How do we grow? Well it’s not just more reading, more learning. As Rikk shared a few weeks ago, real learning is about character shaping, and that happens life to life. So we think we grow, honestly, by turning up. Keeping a steady rhythm of weekly worship together. Sunday is not the same as soccer practice or brunch. It’s vital to pray, to sing, to share, to serve together in a diverse group like this. We grow also by committing to intimate relationships, our friendships in church through Life Groups and Networks, so please take the opportunities available this fall. And we grow by serving with Jesus! He didn’t give his disciples homework and say to come back in a few years to begin an apprentice. Growth happens alongside Jesus, right away. Some Christians are full of head knowledge, but terribly deficient in hand knowledge. Maturing with Jesus is not an intellectual exercise alone, it’s labour intensive, it’s hands on.  So if we want to grow this fall, let’s find a way to serve. Maybe here at the church, or in the community, or even just in adopting Jesus’ attitude of service in our homes or workplace. How is Jesus inviting us to grow up this fall? Consider taking a moment this week and write that down, and then ask him to help. As we’re growing I think we’ll find ourselves as Paul said “overflowing with thankfulness”.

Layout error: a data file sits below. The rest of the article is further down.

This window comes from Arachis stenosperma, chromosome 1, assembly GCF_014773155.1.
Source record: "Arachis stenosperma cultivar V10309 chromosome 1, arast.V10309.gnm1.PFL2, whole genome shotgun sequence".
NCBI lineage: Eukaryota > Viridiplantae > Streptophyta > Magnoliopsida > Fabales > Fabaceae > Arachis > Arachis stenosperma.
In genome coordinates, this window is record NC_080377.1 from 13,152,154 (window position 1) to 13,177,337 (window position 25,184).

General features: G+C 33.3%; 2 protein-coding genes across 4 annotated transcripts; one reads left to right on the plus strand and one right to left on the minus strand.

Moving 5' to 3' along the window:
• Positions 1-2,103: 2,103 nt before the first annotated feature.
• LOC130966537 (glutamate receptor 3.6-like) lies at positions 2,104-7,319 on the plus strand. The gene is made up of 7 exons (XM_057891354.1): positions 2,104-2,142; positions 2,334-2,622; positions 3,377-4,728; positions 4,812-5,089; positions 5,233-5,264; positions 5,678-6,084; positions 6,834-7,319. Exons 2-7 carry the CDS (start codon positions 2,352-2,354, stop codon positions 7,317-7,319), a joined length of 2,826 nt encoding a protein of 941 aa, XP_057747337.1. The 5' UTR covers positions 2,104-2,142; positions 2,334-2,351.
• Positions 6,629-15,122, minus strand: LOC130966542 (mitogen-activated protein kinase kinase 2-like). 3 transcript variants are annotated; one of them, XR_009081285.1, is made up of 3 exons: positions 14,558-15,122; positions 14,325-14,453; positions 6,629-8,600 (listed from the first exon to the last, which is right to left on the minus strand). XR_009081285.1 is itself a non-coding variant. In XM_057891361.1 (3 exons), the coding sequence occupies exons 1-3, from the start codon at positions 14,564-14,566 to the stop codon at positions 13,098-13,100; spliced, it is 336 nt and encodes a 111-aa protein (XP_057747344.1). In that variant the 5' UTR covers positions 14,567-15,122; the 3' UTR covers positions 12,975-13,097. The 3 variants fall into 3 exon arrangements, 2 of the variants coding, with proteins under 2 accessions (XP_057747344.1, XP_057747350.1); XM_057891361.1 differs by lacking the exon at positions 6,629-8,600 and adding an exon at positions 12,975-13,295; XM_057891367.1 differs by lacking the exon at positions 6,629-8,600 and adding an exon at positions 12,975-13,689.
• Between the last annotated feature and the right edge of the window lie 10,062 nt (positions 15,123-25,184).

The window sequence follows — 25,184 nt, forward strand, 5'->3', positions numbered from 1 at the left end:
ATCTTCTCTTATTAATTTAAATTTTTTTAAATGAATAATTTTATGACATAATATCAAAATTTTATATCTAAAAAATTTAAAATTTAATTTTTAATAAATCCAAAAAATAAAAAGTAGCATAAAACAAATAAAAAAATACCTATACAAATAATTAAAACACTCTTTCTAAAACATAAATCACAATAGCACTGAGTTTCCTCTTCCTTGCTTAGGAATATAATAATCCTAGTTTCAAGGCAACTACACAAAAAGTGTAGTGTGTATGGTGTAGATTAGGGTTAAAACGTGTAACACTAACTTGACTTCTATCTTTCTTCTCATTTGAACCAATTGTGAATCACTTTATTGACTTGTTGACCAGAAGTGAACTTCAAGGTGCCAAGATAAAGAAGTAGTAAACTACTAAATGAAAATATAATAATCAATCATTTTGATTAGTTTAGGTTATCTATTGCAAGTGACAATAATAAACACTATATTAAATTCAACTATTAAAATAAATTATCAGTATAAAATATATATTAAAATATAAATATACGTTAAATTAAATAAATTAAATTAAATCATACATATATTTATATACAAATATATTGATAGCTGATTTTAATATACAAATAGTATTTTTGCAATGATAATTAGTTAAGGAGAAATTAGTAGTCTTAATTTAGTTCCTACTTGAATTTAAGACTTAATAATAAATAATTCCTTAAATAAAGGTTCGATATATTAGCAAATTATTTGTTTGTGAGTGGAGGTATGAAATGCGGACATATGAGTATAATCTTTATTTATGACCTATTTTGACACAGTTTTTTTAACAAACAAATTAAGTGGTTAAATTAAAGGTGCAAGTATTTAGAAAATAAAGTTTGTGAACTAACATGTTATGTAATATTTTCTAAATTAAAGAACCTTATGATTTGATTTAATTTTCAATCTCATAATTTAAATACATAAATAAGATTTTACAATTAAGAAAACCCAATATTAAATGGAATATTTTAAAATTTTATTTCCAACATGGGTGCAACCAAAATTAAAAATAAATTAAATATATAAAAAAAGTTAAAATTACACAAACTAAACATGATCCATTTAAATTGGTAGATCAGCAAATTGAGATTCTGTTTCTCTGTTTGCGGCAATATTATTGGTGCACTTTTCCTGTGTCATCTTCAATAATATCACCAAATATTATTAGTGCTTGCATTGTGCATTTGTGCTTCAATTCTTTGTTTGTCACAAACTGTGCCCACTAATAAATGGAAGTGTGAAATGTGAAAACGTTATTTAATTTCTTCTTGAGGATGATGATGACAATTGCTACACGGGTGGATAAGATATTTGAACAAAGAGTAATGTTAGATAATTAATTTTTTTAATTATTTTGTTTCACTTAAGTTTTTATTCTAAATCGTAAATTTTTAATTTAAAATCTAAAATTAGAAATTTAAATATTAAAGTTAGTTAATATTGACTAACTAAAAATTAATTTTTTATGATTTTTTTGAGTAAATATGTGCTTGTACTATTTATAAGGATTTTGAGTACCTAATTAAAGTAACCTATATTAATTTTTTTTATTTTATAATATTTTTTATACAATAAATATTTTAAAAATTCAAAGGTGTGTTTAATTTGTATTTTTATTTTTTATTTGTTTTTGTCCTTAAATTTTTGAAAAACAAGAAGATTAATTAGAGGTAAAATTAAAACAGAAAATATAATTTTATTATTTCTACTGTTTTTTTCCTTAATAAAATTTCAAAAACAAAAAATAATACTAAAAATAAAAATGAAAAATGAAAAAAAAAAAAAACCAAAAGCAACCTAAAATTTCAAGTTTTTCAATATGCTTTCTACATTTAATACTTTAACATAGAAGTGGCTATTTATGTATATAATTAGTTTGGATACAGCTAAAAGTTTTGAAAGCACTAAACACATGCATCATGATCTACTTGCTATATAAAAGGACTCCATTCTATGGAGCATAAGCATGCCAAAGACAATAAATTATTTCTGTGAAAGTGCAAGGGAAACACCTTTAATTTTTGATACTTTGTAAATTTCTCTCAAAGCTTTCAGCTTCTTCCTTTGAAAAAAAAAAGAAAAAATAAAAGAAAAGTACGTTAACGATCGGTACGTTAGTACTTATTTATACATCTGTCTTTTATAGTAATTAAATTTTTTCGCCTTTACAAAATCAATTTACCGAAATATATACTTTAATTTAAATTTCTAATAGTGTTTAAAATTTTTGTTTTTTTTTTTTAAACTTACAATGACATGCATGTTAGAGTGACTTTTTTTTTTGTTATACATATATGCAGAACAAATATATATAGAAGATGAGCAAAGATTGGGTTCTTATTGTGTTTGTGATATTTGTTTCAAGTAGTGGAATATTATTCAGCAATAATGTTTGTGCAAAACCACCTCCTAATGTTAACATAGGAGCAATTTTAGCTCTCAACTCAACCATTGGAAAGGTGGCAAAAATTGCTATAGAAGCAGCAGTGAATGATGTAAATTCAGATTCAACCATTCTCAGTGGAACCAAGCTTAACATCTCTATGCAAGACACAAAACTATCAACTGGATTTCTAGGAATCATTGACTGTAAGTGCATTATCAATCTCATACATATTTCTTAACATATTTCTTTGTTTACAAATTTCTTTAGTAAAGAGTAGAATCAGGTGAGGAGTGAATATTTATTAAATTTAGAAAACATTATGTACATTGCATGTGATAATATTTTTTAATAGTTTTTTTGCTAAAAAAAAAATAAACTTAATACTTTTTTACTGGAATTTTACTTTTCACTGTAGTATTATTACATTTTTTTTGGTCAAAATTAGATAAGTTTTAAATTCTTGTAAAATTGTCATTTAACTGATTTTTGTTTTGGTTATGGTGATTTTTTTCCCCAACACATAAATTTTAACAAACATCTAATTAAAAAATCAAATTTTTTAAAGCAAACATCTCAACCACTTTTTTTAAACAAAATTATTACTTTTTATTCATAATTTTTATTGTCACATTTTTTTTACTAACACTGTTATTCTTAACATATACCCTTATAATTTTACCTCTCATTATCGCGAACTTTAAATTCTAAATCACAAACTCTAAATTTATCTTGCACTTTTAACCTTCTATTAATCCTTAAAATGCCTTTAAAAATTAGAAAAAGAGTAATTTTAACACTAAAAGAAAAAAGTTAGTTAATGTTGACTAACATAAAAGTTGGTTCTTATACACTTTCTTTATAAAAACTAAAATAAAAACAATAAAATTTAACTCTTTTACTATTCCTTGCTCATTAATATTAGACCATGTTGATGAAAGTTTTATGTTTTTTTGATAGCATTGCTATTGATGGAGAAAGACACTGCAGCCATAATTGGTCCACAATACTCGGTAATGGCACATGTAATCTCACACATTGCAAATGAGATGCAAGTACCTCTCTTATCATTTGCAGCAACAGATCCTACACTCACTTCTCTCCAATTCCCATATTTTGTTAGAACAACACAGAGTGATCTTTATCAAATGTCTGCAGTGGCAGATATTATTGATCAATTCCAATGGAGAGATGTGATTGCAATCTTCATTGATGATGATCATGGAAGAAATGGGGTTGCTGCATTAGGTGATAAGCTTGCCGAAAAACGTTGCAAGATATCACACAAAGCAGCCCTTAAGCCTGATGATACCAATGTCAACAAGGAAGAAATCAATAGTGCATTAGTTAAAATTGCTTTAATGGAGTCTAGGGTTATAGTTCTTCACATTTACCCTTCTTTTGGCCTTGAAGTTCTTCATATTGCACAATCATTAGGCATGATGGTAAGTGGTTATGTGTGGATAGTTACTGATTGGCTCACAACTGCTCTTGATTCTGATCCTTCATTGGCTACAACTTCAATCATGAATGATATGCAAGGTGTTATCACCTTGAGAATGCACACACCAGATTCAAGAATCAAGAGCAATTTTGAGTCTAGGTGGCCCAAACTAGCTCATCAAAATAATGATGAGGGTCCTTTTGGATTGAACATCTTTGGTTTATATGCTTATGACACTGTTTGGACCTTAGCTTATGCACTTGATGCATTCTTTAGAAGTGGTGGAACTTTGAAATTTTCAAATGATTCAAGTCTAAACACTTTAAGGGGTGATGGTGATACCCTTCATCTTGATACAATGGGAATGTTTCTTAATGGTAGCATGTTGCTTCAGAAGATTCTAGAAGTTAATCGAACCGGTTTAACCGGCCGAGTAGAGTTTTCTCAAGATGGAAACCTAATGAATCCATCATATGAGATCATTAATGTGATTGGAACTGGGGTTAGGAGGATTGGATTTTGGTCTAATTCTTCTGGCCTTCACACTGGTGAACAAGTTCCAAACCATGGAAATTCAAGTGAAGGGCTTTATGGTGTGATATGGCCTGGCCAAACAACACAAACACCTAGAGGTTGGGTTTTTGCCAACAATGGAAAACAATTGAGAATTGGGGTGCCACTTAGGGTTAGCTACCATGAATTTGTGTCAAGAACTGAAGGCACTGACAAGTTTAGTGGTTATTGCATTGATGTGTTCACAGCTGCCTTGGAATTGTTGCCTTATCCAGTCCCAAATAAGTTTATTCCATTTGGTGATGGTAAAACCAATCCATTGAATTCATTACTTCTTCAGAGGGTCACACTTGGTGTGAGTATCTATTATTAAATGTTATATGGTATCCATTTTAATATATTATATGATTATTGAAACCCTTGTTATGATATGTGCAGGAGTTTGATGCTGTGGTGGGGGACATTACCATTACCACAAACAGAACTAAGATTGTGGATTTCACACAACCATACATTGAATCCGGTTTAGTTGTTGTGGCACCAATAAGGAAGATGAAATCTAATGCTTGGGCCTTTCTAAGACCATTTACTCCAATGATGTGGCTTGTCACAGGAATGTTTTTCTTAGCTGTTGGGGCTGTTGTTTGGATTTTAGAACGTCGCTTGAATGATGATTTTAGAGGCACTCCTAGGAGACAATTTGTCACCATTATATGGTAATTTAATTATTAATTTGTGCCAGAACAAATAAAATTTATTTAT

Hearts and Hands
At the beginning I mentioned that when Sarah and I were dating and engaged we were in this Life Group together with some older folks, both couples and singles. I know marriage isn’t in everyone’s story, but I have to share how our Life Group made such a difference. Because it was in a group like that  where we experienced the values of generosity and growth. A couple of weeks before our wedding, the Life Group sat us down. They put two chairs in the middle of a living room and said, we’re going to pray for you. This wasn’t one of those cute little formal moments, a nice prayer that everything would go smoothly. They really prayed, they took a good deal of time. And that was a growth moment for us, that stuff they prayed went deep. We got the feeling of how important, precarious and hopeful marriage could be. And to this day I could call on those same people for practical support and prayer. Once they had finished praying they took it a step further and put their money where their mouths were as our community. They didn’t just invest in our spiritual growth, but they generously invested in practical needs. Someone shoved an envelope full of cash into our hands. “We all pitched in and want to make sure you were taken care of” they said, “Make sure you use this for something extravagant on the honeymoon. You need to know how much God smiles on you and wants to bless you.” So there we sat, a hearts full of prayer, hands full of cash.

I hope Sarah and I can do something similar for another young couple some day when we’re a little further along. Maybe for someone in this room right now who’s twelve or thirteen. Because belonging to this community that values growing and generosity is where Jesus has placed me, and where he’s placed you. 

[i] Eugene Peterson